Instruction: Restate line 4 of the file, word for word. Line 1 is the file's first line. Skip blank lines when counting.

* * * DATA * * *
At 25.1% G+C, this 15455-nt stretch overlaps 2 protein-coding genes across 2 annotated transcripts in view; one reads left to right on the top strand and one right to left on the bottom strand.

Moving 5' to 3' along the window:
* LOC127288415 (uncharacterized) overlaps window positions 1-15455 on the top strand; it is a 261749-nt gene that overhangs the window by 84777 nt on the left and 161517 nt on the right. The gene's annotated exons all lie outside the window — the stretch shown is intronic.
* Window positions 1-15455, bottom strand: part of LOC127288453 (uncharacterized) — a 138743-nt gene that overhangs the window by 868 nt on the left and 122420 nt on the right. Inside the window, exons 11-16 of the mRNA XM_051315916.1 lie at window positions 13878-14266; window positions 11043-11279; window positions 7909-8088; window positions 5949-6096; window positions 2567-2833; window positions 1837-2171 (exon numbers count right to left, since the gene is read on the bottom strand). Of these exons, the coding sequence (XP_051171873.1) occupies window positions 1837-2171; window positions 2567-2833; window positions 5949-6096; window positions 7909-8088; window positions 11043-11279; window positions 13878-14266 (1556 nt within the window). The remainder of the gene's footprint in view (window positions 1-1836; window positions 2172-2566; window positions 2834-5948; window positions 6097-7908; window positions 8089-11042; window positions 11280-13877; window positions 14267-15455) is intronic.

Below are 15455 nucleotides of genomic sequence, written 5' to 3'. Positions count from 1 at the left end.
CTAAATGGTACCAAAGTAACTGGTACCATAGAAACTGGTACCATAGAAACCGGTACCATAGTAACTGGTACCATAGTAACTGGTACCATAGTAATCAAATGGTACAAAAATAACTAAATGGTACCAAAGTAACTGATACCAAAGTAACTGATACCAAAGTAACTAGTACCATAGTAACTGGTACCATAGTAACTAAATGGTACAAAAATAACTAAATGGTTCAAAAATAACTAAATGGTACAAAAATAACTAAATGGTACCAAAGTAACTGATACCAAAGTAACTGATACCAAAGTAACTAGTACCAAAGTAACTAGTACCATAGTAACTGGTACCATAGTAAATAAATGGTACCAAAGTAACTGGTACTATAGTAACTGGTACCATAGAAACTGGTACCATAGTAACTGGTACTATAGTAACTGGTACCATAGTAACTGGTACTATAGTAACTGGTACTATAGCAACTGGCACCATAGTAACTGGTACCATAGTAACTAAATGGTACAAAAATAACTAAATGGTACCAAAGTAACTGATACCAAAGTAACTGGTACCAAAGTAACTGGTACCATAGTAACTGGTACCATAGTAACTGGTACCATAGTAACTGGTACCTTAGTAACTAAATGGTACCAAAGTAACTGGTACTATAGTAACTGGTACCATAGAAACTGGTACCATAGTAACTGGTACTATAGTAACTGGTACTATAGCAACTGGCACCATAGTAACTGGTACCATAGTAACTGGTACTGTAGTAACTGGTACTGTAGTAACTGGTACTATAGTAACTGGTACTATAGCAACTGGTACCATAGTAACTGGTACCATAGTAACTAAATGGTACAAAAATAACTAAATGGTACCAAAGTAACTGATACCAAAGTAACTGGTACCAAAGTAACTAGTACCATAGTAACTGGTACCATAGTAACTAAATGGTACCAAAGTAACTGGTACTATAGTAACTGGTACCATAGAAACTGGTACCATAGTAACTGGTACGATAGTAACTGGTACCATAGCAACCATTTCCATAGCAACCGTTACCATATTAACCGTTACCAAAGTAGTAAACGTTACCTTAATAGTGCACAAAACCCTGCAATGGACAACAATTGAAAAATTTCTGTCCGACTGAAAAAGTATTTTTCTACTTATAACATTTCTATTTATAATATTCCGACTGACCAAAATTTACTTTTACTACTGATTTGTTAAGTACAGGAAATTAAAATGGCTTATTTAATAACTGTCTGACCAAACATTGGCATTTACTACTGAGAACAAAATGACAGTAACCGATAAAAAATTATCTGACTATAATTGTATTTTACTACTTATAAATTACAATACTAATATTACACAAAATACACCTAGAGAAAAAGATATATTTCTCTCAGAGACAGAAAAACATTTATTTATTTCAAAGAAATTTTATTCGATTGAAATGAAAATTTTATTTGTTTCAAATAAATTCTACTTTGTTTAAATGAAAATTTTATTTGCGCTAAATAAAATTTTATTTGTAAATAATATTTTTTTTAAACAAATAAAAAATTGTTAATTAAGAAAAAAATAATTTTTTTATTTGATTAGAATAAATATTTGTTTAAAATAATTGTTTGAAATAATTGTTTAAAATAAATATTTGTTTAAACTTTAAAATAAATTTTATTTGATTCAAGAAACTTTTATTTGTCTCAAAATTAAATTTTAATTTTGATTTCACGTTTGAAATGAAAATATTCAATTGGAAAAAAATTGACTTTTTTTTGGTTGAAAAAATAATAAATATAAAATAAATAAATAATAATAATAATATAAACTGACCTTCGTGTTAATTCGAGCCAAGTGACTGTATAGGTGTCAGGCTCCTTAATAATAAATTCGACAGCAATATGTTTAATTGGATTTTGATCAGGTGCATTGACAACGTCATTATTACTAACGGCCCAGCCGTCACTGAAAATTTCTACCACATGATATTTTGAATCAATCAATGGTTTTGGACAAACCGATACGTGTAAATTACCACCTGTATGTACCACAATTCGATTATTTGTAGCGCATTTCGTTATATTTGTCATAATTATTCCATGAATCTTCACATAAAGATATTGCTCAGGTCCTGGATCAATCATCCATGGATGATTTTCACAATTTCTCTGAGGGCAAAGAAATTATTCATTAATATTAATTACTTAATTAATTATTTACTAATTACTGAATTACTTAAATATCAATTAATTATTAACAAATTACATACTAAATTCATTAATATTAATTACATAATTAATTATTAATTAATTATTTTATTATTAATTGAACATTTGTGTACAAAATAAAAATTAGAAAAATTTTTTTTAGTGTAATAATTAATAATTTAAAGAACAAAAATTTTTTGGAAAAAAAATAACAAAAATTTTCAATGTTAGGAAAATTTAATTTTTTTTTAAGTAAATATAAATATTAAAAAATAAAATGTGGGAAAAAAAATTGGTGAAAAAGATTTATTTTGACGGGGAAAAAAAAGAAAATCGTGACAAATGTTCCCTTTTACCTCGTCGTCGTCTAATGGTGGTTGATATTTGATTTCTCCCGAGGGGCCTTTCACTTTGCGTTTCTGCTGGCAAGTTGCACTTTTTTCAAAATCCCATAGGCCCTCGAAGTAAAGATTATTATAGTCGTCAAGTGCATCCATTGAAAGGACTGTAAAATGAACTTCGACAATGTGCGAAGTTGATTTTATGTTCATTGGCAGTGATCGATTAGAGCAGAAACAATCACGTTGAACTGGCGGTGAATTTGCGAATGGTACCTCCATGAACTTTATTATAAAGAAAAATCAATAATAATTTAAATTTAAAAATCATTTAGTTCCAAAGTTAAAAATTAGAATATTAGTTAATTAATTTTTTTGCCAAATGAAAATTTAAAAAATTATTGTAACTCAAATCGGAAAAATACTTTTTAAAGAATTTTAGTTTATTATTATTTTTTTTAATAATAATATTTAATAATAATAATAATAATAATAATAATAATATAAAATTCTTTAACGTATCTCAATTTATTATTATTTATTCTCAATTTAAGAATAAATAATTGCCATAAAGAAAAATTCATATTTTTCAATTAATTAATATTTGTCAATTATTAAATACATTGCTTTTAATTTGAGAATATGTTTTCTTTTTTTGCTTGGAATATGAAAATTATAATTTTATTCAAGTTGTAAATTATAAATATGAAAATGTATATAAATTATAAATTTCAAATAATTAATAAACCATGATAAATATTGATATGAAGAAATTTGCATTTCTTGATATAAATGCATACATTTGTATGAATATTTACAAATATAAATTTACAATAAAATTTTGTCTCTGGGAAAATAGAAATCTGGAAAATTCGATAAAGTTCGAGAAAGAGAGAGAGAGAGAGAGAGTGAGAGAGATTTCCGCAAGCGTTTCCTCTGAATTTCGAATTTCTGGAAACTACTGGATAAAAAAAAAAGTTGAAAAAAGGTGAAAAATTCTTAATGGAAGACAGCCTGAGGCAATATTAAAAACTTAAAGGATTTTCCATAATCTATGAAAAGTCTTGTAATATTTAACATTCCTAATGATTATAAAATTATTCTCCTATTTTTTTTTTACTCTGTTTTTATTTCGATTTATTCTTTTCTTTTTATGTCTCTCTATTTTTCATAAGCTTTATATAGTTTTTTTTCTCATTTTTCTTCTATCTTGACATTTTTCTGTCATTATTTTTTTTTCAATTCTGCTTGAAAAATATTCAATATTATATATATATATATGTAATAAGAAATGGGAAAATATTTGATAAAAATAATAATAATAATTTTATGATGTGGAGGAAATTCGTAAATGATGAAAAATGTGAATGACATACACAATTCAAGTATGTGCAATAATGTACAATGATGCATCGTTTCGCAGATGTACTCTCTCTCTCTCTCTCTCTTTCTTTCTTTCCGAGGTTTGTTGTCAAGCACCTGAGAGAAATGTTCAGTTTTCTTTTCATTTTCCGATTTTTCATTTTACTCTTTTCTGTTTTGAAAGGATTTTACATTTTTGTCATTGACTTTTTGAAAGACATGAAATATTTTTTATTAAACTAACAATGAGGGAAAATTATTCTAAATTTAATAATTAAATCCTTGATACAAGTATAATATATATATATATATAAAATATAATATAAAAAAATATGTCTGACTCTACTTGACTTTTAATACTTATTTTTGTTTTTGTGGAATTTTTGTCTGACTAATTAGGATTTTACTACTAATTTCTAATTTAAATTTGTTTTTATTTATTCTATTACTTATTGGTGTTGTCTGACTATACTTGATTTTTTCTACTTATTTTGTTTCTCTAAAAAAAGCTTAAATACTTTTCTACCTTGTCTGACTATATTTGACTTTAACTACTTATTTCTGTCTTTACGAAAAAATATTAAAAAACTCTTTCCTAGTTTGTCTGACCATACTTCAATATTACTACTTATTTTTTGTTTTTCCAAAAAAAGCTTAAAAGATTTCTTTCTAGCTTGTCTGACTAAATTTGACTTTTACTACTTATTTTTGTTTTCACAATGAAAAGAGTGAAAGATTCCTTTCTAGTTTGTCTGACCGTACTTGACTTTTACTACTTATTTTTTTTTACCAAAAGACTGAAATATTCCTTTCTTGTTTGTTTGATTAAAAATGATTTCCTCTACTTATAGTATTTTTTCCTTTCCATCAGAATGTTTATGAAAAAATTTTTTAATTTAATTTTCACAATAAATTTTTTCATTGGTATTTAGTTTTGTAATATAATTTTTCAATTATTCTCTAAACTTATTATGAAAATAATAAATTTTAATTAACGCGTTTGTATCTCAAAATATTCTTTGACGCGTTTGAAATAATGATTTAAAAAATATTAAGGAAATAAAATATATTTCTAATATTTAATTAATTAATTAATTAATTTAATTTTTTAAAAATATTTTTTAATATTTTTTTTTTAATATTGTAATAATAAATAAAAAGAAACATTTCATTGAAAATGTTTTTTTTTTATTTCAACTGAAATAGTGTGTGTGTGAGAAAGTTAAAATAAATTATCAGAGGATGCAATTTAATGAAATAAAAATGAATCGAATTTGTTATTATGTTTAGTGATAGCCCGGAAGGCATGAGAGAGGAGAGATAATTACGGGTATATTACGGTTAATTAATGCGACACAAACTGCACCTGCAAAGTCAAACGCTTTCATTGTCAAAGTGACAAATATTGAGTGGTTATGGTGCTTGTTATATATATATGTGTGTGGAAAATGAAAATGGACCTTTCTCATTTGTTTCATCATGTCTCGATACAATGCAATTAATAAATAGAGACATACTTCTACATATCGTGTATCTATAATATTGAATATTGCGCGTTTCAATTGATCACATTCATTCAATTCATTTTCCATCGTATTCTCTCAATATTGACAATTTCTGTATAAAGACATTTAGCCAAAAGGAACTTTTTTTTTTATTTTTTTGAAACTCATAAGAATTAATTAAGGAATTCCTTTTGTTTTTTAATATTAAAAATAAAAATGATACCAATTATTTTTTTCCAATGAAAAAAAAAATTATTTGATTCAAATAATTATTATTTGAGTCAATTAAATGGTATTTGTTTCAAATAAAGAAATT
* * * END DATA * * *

* Window positions 1-15455, bottom strand: part of LOC127288453 (uncharacterized) — a 138743-nt gene that overhangs the window by 868 nt on the left and 122420 nt on the right. Inside the window, exons 11-16 of the mRNA XM_051315916.1 lie at window positions 13878-14266; window positions 11043-11279; window positions 7909-8088; window positions 5949-6096; window positions 2567-2833; window positions 1837-2171 (exon numbers count right to left, since the gene is read on the bottom strand). Of these exons, the coding sequence (XP_051171873.1) occupies window positions 1837-2171; window positions 2567-2833; window positions 5949-6096; window positions 7909-8088; window positions 11043-11279; window positions 13878-14266 (1556 nt within the window). The remainder of the gene's footprint in view (window positions 1-1836; window positions 2172-2566; window positions 2834-5948; window positions 6097-7908; window positions 8089-11042; window positions 11280-13877; window positions 14267-15455) is intronic.